(d) A member of an encounter that violates norms and thereby hurts other members is met by an expectation (a new norm) that requires him to compensate the victims.

(e) The compensation shall be given not only to the victims but also to the victims' significant encounters that have been affected by the violation (restorative justice).

Equipped with insights such as these about prescriptions in small encounters it becomes easier to understand the the prescriptions that shape the cardinal value of order in the big realm of body politics.

Order, Anarchy, Spin, and Contentiousness

A semiotic analysis helps us specify what is order and what is not order. Figure 22.2 tells us to separate Order from Anarchy — top and bottom in the Figure — and separate from both of these what we call Spin (propaganda) and Contentiousness (protest) — right and left in a semiotic square.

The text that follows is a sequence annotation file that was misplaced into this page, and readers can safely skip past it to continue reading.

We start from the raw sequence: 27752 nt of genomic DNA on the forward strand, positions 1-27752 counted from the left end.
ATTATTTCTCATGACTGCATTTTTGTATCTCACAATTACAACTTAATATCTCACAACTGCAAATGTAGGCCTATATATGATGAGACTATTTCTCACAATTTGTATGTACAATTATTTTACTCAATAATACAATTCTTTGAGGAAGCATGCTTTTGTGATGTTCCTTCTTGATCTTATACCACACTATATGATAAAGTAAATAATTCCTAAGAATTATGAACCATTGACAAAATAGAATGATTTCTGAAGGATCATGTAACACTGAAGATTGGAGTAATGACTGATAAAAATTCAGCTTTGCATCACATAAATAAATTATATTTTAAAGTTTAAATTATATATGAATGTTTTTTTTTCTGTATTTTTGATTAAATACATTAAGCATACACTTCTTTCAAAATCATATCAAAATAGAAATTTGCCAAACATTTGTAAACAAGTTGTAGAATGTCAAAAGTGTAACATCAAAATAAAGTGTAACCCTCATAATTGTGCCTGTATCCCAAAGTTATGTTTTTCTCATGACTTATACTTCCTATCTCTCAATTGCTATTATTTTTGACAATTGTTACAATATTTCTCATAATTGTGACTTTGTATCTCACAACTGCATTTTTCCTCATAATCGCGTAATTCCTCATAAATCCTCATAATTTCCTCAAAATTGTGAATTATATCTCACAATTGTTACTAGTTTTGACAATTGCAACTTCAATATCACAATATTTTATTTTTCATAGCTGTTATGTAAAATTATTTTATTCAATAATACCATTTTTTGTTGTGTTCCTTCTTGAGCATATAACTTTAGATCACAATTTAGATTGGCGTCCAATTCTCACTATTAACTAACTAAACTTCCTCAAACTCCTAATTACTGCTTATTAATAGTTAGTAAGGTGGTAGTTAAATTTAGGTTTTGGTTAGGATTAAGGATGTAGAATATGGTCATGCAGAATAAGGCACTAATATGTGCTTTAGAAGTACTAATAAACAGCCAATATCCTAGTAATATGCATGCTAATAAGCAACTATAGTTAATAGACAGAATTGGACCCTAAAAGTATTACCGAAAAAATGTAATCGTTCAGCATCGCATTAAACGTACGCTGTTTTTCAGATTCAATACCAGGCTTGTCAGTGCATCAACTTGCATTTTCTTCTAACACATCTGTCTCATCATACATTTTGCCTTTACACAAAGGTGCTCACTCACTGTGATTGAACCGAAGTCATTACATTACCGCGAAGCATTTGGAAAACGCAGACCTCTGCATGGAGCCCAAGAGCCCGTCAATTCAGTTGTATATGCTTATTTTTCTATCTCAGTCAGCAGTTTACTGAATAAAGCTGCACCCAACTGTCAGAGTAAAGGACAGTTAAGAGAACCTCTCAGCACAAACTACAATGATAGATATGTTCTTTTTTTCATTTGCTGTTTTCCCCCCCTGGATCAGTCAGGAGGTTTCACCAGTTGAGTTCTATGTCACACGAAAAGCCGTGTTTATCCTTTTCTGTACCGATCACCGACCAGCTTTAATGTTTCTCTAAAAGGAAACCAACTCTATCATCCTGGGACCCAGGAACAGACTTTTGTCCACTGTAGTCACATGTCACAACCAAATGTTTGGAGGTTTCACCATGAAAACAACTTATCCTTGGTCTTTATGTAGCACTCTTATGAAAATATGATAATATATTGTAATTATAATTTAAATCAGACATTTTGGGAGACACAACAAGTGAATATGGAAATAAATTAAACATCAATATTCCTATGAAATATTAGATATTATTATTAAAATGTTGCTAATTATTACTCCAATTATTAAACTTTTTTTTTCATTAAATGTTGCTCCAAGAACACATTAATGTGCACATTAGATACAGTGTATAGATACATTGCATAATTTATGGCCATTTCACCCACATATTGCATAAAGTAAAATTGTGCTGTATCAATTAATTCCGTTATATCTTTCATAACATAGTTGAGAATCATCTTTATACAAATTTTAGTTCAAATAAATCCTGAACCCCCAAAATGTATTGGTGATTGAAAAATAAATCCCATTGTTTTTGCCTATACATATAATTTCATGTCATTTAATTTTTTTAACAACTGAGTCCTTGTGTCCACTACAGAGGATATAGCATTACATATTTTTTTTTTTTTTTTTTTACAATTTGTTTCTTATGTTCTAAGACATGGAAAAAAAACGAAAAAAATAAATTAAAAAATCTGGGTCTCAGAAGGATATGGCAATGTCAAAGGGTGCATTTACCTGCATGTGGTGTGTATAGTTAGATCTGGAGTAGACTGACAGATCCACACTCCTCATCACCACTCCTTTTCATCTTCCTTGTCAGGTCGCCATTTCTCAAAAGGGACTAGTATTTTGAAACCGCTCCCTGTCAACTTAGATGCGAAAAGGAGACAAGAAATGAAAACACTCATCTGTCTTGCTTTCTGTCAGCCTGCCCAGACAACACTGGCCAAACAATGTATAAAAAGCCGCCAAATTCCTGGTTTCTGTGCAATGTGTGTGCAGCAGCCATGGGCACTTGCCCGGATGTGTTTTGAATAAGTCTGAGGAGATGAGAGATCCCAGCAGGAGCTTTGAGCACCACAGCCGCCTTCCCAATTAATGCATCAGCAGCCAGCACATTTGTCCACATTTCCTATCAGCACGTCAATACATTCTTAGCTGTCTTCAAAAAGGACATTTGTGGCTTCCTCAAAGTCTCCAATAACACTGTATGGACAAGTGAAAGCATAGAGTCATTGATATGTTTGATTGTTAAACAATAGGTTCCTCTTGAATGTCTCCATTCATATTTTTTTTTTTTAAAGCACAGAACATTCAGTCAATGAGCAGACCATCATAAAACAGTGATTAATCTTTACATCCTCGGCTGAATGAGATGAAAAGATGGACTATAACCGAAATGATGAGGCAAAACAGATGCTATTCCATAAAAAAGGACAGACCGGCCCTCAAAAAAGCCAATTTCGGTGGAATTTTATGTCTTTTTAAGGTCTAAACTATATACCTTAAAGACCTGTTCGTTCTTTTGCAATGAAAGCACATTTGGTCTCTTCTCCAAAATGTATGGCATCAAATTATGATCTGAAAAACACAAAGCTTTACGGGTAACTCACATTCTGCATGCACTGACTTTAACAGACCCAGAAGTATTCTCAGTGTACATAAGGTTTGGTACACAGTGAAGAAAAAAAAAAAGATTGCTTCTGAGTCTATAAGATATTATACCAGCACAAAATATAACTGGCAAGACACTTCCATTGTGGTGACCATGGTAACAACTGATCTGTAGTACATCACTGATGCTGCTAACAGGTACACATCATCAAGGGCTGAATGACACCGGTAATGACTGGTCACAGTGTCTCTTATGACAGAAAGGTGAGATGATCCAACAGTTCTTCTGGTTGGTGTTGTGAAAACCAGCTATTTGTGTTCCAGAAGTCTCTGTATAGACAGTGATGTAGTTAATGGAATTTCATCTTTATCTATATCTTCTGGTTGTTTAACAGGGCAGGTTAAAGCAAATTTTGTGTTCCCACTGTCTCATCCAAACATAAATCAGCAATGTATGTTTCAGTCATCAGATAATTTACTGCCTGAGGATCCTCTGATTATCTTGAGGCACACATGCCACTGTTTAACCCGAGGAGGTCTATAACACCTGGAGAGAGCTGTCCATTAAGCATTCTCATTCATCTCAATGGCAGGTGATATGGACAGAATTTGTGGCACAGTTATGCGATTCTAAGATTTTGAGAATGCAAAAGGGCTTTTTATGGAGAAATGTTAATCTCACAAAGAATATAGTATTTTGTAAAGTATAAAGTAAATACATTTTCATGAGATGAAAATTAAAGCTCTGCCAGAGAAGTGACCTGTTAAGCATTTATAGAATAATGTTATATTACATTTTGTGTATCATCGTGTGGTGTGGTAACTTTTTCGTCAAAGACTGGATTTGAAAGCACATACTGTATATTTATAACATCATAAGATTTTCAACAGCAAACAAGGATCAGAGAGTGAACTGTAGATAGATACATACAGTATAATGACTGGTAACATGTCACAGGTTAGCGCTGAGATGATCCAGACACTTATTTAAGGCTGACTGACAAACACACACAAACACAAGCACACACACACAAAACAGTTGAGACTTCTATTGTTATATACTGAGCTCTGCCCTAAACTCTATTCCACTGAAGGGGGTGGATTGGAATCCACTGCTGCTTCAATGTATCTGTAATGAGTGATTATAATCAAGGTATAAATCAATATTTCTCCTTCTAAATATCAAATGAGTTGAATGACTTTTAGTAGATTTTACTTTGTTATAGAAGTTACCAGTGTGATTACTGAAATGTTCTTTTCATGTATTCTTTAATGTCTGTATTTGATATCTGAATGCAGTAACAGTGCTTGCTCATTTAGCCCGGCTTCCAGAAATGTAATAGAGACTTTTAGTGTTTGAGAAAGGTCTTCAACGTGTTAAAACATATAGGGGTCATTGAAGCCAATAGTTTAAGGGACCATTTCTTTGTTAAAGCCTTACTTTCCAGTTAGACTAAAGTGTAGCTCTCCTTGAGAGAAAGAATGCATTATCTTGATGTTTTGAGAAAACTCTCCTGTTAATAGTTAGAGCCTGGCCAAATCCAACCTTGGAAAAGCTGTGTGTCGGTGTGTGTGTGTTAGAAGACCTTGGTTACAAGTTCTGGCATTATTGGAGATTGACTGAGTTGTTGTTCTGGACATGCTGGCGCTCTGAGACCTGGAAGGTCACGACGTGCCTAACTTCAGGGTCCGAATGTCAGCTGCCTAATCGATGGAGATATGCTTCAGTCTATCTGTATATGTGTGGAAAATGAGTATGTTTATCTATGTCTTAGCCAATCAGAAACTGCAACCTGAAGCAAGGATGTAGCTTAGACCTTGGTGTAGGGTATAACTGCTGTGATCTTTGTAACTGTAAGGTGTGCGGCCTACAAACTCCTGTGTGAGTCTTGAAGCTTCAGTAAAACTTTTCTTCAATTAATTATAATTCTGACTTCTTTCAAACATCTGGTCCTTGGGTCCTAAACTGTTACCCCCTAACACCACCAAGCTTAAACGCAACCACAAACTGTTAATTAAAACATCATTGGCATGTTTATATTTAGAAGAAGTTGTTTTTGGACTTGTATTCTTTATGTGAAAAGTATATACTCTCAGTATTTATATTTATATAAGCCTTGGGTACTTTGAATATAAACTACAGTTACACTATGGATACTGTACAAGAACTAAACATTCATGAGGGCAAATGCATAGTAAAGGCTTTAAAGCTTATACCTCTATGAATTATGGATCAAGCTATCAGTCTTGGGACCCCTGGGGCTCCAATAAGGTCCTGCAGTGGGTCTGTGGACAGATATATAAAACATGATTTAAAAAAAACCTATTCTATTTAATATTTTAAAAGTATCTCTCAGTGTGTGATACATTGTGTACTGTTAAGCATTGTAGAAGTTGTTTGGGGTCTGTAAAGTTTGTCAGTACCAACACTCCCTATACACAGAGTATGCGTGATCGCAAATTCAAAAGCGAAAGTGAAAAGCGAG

The opposite to order is 'anarchy.' The anarchists find compulsive orders, such as the state, so obnoxious that anything else is better. Anarchists want to destroy the state, sometimes without proposing any alternatives, sometimes with alternatives such as a spontaneous order, as argued by Pierre-Joseph Proudhon, the Nineteenth Century French intellectual who was the first call himself "anarchist." One of his pamphlets had as its title a slogan, "property is theft," which became a common theme among European anarchists.  

Figure 22.2. Semiotics of Order